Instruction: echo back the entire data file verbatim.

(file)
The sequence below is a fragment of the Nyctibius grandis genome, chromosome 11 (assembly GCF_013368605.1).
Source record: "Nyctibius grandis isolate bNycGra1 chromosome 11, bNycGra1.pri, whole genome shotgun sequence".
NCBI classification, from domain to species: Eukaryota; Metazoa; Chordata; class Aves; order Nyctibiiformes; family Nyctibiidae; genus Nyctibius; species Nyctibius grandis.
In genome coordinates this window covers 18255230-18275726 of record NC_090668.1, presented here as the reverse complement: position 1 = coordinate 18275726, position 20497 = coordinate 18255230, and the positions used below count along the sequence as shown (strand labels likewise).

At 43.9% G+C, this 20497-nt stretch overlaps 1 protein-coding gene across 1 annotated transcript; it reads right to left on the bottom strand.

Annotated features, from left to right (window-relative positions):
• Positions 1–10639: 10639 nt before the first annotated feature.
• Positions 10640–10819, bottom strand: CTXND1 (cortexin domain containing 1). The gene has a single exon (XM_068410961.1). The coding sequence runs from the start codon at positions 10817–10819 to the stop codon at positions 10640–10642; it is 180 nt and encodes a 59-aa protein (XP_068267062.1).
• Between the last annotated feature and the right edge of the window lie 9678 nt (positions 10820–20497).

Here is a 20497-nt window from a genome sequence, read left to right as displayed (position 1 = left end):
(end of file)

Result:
The sequence below is a fragment of the Nyctibius grandis genome, chromosome 11 (assembly GCF_013368605.1).
Source record: "Nyctibius grandis isolate bNycGra1 chromosome 11, bNycGra1.pri, whole genome shotgun sequence".
NCBI classification, from domain to species: Eukaryota; Metazoa; Chordata; class Aves; order Nyctibiiformes; family Nyctibiidae; genus Nyctibius; species Nyctibius grandis.
In genome coordinates this window covers 18255230-18275726 of record NC_090668.1, presented here as the reverse complement: position 1 = coordinate 18275726, position 20497 = coordinate 18255230, and the positions used below count along the sequence as shown (strand labels likewise).

At 43.9% G+C, this 20497-nt stretch overlaps 1 protein-coding gene across 1 annotated transcript; it reads right to left on the bottom strand.

Annotated features, from left to right (window-relative positions):
• Positions 1–10639: 10639 nt before the first annotated feature.
• Positions 10640–10819, bottom strand: CTXND1 (cortexin domain containing 1). The gene has a single exon (XM_068410961.1). The coding sequence runs from the start codon at positions 10817–10819 to the stop codon at positions 10640–10642; it is 180 nt and encodes a 59-aa protein (XP_068267062.1).
• Between the last annotated feature and the right edge of the window lie 9678 nt (positions 10820–20497).

Here is a 20497-nt window from a genome sequence, read left to right as displayed (position 1 = left end):